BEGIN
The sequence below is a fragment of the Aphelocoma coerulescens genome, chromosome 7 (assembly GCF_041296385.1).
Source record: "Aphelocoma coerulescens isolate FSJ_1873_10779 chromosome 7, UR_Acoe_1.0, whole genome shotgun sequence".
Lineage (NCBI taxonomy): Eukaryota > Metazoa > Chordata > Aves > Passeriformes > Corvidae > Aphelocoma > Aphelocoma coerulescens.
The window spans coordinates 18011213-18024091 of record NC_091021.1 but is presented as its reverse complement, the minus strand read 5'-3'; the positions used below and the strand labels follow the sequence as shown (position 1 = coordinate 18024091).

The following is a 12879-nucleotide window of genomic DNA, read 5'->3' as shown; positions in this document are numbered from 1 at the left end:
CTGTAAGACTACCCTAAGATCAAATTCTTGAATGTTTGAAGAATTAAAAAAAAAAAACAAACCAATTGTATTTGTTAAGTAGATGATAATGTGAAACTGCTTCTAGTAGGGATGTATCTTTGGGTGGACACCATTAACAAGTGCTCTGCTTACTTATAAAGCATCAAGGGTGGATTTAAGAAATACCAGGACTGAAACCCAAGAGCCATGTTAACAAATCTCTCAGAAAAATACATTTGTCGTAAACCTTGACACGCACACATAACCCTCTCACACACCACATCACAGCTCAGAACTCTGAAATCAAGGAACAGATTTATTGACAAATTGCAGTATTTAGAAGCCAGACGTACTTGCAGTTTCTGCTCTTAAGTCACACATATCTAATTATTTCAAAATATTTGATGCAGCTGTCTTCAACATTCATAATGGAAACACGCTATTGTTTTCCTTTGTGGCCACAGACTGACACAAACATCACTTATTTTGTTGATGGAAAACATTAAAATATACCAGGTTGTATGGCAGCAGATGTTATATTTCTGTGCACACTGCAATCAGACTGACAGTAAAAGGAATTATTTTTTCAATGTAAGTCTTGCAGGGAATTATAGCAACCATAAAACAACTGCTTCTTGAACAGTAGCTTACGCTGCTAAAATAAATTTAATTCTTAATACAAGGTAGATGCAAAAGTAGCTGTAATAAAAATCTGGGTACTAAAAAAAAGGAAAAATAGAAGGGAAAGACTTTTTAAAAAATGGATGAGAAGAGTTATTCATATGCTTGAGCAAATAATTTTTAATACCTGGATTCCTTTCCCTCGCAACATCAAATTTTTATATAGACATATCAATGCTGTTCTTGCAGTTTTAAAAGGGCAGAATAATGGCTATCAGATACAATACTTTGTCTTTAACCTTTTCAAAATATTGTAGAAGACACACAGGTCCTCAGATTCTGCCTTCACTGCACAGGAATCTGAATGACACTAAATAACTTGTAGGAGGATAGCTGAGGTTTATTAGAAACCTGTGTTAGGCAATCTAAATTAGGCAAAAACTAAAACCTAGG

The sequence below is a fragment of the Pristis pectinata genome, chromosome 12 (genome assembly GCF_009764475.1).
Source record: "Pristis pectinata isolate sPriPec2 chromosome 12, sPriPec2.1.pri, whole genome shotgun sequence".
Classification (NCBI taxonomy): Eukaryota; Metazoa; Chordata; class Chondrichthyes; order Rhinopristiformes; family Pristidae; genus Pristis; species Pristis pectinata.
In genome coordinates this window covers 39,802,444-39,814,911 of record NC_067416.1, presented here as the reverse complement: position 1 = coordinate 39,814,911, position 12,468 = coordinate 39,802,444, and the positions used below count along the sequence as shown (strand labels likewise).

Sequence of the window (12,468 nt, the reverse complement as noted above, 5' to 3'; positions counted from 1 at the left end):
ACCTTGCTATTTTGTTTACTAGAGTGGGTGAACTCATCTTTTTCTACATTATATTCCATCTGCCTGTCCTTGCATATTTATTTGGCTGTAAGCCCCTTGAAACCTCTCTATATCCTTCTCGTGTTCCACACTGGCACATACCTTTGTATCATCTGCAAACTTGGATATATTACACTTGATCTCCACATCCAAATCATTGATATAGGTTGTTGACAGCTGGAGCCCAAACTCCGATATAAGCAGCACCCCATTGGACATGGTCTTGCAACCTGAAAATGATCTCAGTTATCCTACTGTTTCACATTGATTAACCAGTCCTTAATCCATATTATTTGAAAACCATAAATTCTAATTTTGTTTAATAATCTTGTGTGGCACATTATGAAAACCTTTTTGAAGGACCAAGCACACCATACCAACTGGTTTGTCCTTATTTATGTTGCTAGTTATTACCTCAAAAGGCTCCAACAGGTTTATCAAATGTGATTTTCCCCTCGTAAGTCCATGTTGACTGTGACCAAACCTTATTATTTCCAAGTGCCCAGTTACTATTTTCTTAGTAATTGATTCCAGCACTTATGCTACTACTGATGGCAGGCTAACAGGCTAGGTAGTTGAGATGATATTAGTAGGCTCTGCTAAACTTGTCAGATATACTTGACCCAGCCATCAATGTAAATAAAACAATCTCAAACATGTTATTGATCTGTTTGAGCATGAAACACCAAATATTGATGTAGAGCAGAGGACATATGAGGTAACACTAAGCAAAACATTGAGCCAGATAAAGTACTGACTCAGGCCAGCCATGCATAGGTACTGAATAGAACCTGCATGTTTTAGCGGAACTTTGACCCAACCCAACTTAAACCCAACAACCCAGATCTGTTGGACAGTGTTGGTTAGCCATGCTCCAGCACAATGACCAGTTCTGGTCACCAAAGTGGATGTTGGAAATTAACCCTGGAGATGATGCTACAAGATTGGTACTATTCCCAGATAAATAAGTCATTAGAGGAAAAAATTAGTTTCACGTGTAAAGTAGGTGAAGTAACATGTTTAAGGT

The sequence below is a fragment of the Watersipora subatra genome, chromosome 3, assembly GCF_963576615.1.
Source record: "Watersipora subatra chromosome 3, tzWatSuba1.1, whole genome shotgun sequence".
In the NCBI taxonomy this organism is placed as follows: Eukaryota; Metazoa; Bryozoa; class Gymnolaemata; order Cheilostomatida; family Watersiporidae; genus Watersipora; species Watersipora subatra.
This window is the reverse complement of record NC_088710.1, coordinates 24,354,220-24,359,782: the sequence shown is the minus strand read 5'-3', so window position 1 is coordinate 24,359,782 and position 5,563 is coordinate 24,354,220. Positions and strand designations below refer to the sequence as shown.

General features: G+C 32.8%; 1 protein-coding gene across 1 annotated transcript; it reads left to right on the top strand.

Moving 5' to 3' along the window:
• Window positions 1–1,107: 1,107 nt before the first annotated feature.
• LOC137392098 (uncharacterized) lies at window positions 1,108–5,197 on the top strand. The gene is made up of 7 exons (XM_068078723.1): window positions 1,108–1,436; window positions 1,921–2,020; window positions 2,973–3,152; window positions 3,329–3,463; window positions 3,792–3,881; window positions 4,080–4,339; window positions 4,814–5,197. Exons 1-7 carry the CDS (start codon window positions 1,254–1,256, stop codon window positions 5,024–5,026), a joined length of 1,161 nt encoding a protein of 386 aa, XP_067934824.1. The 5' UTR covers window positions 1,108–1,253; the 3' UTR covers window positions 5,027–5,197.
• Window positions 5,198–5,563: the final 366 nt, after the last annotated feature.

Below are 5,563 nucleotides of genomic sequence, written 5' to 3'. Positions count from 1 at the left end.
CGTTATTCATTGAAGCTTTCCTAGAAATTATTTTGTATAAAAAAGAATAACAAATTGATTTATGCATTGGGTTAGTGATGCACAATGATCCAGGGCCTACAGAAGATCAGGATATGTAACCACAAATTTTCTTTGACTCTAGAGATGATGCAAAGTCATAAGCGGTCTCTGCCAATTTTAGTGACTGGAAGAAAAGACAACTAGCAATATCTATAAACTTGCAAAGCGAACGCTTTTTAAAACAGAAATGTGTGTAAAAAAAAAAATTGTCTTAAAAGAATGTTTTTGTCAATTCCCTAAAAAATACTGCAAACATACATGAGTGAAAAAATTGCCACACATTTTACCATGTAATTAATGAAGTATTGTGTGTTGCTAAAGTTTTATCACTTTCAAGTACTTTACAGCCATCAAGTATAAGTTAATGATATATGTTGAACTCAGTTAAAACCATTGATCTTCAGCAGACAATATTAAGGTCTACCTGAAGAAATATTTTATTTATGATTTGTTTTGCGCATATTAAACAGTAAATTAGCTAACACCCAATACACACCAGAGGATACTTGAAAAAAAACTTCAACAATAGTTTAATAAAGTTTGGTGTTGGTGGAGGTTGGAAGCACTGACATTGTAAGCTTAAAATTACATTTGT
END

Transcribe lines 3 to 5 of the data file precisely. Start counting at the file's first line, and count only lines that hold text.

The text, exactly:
Lineage (NCBI taxonomy): Eukaryota > Metazoa > Chordata > Aves > Passeriformes > Corvidae > Aphelocoma > Aphelocoma coerulescens.
The window spans coordinates 18011213-18024091 of record NC_091021.1 but is presented as its reverse complement, the minus strand read 5'-3'; the positions used below and the strand labels follow the sequence as shown (position 1 = coordinate 18024091).

The following is a 12879-nucleotide window of genomic DNA, read 5'->3' as shown; positions in this document are numbered from 1 at the left end: